Most welfare claimants 'will struggle to apply for benefits online'
Fear that online application will 'exclude some of most vulnerable and marginalised' in society.
Three-quarters of welfare claimants will struggle under new rules which force them to apply for their benefits online, research shows.
Difficulties in accessing and using the internet could affect people's ability to claim benefits and apply for jobs online, a survey by Citizens Advice Scotland found.
The UK Government wants to move benefit claims online but charities say that vulnerable and marginalised people will be excluded from the very system on which they rely.
In March, Citizens Advice Scotland asked almost 1200 of its clients how they use the internet.
The results show that 76% would struggle to apply for a benefit online, of whom 39% would not be able to apply via the internet at all.
Around the same proportion would struggle to apply for a job over the internet (72%) and only just over a quarter would be able to complete an online application on their own (28%).
Only around half say they have an internet connection at home (54%), one third have never used the internet at all (36%) and around one in 10 have hardly used it (11%), the survey shows.
Of those unable to complete a benefits application online, almost half have never used a computer before. Other barriers are physical disability or poor mental health.
Citizens Advice spokeswoman Sarah Beattie-Smith said: "The UK Government's 'digital by default' strategy includes an expectation that 80% of benefits applications will be completed online by 2017.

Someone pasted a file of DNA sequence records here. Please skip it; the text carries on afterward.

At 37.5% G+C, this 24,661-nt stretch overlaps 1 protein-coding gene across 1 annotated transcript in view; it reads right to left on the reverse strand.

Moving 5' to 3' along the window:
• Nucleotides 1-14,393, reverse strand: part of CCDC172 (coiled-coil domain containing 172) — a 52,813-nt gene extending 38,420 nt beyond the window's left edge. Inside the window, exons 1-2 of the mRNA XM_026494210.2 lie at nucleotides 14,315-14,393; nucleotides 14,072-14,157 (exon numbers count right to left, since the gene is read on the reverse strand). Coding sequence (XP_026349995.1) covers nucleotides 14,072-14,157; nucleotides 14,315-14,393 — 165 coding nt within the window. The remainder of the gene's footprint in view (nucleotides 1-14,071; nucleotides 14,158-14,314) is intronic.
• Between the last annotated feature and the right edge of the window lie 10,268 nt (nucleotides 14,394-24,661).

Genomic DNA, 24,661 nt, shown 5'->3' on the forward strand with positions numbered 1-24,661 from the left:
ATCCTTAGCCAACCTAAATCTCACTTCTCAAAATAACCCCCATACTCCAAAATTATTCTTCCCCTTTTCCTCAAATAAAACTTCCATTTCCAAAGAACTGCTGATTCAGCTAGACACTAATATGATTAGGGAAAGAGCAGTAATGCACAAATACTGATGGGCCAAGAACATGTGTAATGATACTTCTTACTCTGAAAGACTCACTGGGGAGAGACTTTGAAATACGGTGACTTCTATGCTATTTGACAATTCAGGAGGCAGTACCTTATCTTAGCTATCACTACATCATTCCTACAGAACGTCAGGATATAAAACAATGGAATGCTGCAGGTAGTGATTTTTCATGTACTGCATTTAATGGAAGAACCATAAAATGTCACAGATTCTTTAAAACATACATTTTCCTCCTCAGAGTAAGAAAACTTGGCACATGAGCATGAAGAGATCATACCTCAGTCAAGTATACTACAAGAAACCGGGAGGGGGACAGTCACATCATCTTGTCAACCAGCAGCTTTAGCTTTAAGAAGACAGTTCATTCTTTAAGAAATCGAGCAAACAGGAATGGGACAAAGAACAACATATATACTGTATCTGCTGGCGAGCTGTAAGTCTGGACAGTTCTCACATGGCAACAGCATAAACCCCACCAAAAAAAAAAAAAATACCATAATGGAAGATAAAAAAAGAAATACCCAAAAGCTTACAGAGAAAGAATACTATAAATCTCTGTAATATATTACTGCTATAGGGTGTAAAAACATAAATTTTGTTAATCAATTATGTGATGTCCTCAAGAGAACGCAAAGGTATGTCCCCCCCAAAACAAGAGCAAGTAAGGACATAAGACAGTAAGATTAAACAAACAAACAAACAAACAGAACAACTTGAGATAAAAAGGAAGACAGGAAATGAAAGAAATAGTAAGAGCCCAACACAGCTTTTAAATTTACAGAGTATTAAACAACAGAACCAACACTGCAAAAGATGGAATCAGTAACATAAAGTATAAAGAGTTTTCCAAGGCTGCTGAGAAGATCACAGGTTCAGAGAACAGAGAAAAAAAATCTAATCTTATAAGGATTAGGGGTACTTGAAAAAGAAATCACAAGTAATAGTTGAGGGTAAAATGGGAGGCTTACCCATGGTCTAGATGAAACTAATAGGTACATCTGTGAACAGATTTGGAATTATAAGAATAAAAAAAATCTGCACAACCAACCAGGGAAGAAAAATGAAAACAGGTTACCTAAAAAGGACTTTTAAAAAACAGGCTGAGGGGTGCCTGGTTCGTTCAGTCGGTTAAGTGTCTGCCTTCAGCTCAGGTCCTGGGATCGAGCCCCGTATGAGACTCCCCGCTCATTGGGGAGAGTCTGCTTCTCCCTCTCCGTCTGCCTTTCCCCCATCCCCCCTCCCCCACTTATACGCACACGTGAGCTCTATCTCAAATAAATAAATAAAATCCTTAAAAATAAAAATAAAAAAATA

"This comes at the same time as the Government's unprecedented changes to the welfare system which, coupled with at least £18bn of cuts to the welfare budget, will cause significant upheaval for people who are currently reliant on benefits.
"Our concern is that this strategy does not take into account the reality that many people are currently unable to use the internet because they don't have access or they have not had the support or encouragement to develop those skills.
"To force such people to apply for benefits and jobs online will exclude some of the most vulnerable and marginalised members of society from accessing the very services they rely upon. We call on the Government to recognise the reality that huge numbers of people are not prepared for this change, and need support.
"Moves to empower people through greater use of the internet are welcome but they must be based on encouragement and support, not on compulsion. And above all, nobody should lose their benefit income because they are unable to use the internet."
A debate on the issue is due to take place in the Scottish Parliament on Tuesday.